The 10 Best Museums in New York! By
Museums have always played an important role in society, preserving the world's history and heritage for current and future generations. Many believe the earliest known museum dates back to 530 BC-Ennigaldi-Nanna's museum preserved artifacts from ancient Mesopotamia.
At first, museums were usually private galleries reserved for the wealthy elite and closed to the public. It wasn't until recent years that large museums established for public viewing became available to the average citizen.
New York is lucky to be the home of some of the world's largest and most celebrated collections of artistic, historical, and cultural artifacts. The state's museums are as distinct as its regions, with New York museums showcasing everything from iconic baseball memorabilia to ancient Egyptian temples.
With such an abundance of institutions, it can be hard to narrow down your choices. Let's explore 10 of the finest museums New York has to offer:
Topping our list is The Met, one of the most-visited art museums in the entire world. Ideally situated in Central Park, its sprawling building boasts an extremely diverse collection of art, architecture, sculpture, and artifacts from all different eras and locations around the world. Check out the impressive Egyptian Temple of Dendur or the Chinese Buddha sculpture in the Asian art galleries.
This Cooperstown must-see was dedicated in 1939 with a mission to honor anyone who has played baseball or managed the sport. The National Baseball Hall of Fame is impeccably maintained, filled with authentic memorabilia in the form of baseballs, uniforms, cards, gloves, and more. Thousands of MLB artifacts from seasons past can be viewed in the fascinating "team lockers." Don't leave without checking out the Babe Ruth and Lou Gehrig exhibits!
Ellis Island served as the stopping point for over 12 million immigrants who came to New York City between 1892 and 1954. Many Americans can trace their ancestry to someone who passed through Ellis Island's immigration station, where they were given legal and medical examinations before being allowed on American soil. In 1965, the island was made part of the Statue of Liberty National Monument, and now the ferry to the island will also bring you to Lady Liberty. Walk through the breathtaking Great Hall and see if you might find your ancestor on the Wall of Honor.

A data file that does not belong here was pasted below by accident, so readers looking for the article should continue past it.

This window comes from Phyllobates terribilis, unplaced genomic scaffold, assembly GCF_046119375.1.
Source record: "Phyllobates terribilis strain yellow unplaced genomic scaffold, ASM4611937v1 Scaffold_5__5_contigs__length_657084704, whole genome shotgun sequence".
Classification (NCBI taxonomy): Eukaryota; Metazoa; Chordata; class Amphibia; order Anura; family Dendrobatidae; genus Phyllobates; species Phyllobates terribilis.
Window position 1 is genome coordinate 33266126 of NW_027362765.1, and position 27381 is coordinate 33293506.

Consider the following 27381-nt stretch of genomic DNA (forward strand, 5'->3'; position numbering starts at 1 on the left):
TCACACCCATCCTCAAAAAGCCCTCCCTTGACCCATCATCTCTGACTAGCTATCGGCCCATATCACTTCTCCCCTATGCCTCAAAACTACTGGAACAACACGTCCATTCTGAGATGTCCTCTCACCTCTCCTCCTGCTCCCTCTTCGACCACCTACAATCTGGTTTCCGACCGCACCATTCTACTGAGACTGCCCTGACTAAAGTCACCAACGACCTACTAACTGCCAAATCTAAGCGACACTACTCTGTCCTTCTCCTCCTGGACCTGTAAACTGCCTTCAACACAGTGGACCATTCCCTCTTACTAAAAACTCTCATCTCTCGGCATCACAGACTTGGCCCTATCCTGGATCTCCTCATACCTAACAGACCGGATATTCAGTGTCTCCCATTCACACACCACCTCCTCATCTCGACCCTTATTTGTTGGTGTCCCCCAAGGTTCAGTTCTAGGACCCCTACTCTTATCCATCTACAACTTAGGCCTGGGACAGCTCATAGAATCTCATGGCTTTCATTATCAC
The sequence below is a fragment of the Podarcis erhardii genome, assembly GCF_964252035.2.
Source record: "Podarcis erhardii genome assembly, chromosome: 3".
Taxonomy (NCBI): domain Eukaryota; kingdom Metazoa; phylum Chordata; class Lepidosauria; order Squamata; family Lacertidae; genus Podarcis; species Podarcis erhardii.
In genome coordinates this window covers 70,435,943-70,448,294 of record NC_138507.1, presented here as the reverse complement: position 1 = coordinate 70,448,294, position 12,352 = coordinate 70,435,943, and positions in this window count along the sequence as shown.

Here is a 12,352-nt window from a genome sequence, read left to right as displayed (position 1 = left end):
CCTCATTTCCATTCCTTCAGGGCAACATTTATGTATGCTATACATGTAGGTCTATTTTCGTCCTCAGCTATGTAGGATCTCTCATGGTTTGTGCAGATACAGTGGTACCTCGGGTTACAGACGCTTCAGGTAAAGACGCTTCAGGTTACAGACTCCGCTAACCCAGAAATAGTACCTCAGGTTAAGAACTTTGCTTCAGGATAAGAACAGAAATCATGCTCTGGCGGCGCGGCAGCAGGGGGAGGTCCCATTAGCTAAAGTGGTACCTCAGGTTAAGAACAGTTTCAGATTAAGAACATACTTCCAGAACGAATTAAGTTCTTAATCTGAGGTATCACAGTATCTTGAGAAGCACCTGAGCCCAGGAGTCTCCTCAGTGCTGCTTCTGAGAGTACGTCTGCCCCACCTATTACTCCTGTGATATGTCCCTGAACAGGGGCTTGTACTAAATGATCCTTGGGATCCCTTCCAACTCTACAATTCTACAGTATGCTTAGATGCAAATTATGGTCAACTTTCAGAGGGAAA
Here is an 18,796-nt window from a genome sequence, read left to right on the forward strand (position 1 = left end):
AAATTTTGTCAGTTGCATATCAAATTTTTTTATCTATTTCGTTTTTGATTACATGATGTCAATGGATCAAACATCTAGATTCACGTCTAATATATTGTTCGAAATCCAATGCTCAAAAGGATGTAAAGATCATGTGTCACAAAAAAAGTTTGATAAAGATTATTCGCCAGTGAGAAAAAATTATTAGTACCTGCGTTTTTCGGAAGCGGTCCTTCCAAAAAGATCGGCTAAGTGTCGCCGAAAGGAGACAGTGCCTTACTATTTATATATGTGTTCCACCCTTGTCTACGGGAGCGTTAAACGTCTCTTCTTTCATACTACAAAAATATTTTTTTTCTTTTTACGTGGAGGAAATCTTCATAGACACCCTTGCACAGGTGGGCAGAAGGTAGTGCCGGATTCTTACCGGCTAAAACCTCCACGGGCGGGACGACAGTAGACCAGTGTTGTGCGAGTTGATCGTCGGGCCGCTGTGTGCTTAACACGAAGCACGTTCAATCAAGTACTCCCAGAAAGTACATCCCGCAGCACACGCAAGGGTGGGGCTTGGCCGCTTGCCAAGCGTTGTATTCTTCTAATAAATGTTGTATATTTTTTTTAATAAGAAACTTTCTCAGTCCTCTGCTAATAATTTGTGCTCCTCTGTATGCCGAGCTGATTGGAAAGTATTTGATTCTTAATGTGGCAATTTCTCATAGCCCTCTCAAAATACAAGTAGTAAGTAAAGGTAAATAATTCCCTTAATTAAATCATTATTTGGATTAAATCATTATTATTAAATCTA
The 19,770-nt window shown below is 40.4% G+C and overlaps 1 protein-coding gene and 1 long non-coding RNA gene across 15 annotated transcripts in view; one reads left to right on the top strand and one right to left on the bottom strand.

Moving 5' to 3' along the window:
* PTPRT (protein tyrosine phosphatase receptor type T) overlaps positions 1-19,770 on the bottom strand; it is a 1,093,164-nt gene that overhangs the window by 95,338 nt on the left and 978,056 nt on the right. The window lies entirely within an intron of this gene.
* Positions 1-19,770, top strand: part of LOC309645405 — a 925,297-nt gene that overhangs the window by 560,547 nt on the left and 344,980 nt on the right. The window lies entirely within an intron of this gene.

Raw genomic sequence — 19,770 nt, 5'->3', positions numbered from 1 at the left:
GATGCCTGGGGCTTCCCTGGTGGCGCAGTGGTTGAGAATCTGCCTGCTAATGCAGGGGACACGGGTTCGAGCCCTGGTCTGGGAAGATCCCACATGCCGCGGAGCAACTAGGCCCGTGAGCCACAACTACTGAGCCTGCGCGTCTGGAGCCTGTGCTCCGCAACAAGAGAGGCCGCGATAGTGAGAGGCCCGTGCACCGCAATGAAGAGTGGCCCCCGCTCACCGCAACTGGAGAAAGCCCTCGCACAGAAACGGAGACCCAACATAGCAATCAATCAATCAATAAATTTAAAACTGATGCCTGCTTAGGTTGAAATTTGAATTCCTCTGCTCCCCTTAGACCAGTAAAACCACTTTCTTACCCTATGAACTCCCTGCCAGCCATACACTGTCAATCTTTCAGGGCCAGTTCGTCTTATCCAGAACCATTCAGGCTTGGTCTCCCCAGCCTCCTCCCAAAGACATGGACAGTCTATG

Buffalo is the home of not one, but an impressive seven works by the famous architect Frank Lloyd Wright. The grandest of them is the Martin House Complex, which was given National Historic Landmark status in 1986. The complex, built between 1903 and 1905, consists of six interconnected buildings designed for the wealthy businessman Darwin D. Martin and his family. It is considered one of the finest works of Frank Lloyd Wright's entire career. While you're there, check out the conservatory and the pergola, and see the architect's famous stained glass art, "Tree of Life."
New York City's Museum of Modern Art is considered to be among the most influential modern art museums in the world. This midtown gem was established in 1929 and houses an ever-expanding collection of modern and contemporary art, including the famous painting, "Starry Night" by Vincent Van Gogh. The museum is filled with other iconic art, including pieces by Salvador Dali, Andy Warhol, Frida Kahlo, and others.
Though it's less than two hours from New York City by train or car, the Hudson Valley's Storm King Art Center feels like a faraway land. This peaceful 500-acre outdoor sculpture garden has an otherworldly feel to it-striking sculptures by Alexander Calder, David Smith, and Roy Lichtenstein are artfully scattered amongst a sprawling natural setting. Anyone who appreciates nature and sculpture will never forget this art museum.
Lake Placid, a charming town in the Adirondacks, is the only location in North America to have hosted two separate Winter Olympic Games. The Lake Placid Olympic Museum commemorates the 1932 games and the 1980 games, where the famous "Miracle on Ice" hockey game was played. Opened in 1994, the museum displays plenty of information on the history of winter sports as well as artifacts like the "Fram III" bobsled and memorabilia from the "Miracle on Ice" game.
The Upper West Side's Museum of Natural History is among the best in the world, focusing on human culture, nature, and the cosmos. Since it opened its doors in 1869, the New York City museum has collected an astonishing 32 million artifacts, including one of the largest dinosaur collections in the world. When you go, don't miss a trip to the dinosaur wing or the 429-seat planetarium
Located on the grounds of the Roosevelt's family estate, Springwood, this Hyde Park museum is the site of the United States' first presidential library. It was the former president's mission to create a library to collect and preserve the presidential papers he amassed during his four terms. The grounds contain 12,000 square feet of fascinating exhibit space dedicated to the lives of Franklin and Eleanor Roosevelt-you can even view the study where FDR recorded his famous "fireside chats."
One of the newest and most popular museums in New York City, the 9/11 Memorial Museum & Museum is devoted to preserving the memory of the September 11, 2001 attacks and the 1993 attacks on the World Trade Center. Visiting this museum is a solemn but fascinating experience, with recorded oral recounts, salvaged pieces of the buildings, photos, news clips, and thousands of other artifacts on display. After the museum, visit the 9/11 memorial-two dark, tranquil pools set in the foundations of the Twin Towers.